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Linear Synchronous Motor Elevators Become a Reality

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AWE elevator at FEC’s test facility in Cincinnati

The benefits of linear synchronous technology for industrial and passenger elevators

by James G. Wieler and Dr. Richard D. Thornton

For more than a decade, the U.S. Navy has been progressing toward the concept of an “all-electric” ship. The primary objective is to eliminate shipborne hydraulic, pneumatic, steam and mechanically driven systems that are inefficient, lack required performance capability and demand extensive maintenance. MagneMotion’s Linear Synchronous-Motor (LSM) technology has been selected as part of the Navy’s solution.

MagneMotion’s development of the Advanced Weapons Elevator (AWE) aircraft-carrier elevator began in 2003 with the design and construction of a proof-of-concept system. MagneMotion, partnered with Federal Equipment Co. (FEC) of Cincinnati, was one of two teams awarded contracts in 2004. The system has since been qualified through a number of functional and environmental tests, including shock, vibration and electromagnetic interference. Production of 11 AWE elevator sets was completed in 2011, and FEC and MagneMotion have since begun elevator production for the next carrier.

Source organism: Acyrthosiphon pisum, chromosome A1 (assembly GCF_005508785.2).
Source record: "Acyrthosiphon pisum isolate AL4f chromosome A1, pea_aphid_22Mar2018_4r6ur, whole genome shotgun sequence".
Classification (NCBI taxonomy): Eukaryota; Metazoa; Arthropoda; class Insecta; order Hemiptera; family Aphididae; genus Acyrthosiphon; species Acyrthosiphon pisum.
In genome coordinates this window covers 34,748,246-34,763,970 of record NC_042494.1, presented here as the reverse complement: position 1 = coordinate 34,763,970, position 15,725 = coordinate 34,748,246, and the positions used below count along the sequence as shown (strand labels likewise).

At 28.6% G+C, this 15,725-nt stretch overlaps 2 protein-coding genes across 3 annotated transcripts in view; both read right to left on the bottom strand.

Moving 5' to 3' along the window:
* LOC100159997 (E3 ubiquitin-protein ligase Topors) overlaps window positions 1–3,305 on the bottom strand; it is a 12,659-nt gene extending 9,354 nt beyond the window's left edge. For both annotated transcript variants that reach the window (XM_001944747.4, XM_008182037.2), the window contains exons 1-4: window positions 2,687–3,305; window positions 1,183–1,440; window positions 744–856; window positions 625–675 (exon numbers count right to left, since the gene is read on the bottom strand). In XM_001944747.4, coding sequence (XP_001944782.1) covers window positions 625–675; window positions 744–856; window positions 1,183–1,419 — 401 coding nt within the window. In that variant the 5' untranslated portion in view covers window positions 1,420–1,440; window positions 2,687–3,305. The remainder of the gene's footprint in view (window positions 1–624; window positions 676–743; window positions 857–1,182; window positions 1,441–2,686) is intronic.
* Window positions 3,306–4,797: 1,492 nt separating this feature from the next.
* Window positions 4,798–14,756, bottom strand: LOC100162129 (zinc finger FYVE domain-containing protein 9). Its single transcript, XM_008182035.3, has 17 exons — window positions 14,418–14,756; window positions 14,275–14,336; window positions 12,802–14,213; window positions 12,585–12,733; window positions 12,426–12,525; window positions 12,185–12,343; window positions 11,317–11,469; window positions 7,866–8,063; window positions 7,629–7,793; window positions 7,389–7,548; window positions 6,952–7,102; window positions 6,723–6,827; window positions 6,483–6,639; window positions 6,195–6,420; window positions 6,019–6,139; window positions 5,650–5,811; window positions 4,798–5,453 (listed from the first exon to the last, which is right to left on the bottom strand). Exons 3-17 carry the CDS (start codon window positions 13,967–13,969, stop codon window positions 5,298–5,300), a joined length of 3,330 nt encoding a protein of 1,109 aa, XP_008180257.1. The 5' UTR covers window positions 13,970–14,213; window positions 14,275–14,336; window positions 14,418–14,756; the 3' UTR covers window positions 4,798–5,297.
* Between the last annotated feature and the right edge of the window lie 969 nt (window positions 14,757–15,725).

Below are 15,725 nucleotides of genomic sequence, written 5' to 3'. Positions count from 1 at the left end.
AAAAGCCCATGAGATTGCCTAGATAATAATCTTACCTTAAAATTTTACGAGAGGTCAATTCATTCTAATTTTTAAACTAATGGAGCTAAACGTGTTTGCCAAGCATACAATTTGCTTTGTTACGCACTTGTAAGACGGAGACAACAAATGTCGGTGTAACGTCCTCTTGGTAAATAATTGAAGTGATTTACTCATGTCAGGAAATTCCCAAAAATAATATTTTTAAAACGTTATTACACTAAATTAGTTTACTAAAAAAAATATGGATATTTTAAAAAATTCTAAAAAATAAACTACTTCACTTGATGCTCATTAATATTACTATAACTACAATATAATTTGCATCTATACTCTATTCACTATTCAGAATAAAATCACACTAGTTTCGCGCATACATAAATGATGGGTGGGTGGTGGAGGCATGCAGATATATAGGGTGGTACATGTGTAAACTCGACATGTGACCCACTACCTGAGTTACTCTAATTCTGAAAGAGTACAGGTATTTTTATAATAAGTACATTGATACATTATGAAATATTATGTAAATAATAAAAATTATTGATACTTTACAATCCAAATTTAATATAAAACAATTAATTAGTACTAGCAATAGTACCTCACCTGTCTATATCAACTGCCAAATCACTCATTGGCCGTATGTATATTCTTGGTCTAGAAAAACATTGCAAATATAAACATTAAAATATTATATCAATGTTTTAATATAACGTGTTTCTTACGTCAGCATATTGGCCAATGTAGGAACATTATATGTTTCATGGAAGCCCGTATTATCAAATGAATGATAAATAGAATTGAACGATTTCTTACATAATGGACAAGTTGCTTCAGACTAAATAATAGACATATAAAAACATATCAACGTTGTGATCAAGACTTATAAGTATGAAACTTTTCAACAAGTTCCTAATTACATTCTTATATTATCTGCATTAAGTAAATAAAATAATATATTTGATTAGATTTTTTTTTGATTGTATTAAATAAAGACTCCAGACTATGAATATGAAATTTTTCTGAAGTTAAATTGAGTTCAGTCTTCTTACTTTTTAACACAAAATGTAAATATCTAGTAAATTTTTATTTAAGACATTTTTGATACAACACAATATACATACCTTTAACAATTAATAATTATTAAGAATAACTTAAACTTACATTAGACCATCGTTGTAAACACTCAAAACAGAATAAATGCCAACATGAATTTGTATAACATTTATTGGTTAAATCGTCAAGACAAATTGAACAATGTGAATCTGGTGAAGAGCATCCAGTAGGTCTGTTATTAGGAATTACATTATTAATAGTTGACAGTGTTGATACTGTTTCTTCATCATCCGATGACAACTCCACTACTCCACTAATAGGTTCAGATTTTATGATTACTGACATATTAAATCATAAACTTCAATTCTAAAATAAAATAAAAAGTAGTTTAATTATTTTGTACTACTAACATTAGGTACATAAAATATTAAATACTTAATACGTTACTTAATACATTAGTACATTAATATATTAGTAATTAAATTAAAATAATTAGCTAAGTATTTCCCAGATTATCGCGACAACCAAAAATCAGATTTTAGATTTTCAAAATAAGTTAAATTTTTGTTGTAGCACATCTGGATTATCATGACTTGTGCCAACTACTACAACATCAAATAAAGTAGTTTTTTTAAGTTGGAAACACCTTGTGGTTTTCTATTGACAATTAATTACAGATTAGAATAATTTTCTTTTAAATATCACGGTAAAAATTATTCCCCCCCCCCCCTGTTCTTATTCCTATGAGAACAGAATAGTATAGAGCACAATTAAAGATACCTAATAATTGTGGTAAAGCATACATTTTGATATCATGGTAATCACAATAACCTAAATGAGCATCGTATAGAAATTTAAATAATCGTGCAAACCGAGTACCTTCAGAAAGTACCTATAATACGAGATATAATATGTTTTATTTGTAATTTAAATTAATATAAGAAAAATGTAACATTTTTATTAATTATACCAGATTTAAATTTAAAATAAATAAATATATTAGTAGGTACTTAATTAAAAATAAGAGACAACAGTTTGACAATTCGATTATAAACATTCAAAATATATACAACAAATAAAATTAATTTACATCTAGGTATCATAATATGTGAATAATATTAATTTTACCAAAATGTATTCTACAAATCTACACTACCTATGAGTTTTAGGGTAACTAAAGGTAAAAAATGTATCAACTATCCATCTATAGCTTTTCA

The LSM system eliminates the need for hydraulics, counterweights, cables and pulley systems. It is faster, safer, environmentally friendly and more efficient, and has a higher lift capacity than existing Navy munitions elevators. With the ability to transport loads over 20 T., this system could also provide a solution for many commercial elevators.

LSM Elevator Technology

A previous paper (ELEVATOR WORLD, September 2006) discussed the design and advantages of LSM elevators in some detail, so only the key features will be discussed here. MagneMotion’s elevators use LSM stators and guide rails on the hoistway wall, and permanent-magnet (PM) arrays on elevator cabs that have guidance wheels and brakes. Currents in the LSM stator windings create a magnetic field that interacts with PMs to produce force. Controllers create excitation currents that move the cab per instructions from a control system, which includes control of acceleration, velocity and destination. Precise position is inherent in the design of LSM propulsion, so automatic control is simplified. Each vehicle is independently controlled, and many vehicles can operate in a single hoistway. Inductive power transfer is used to charge onboard energy-storage components that power the cab’s lighting and communication facilities.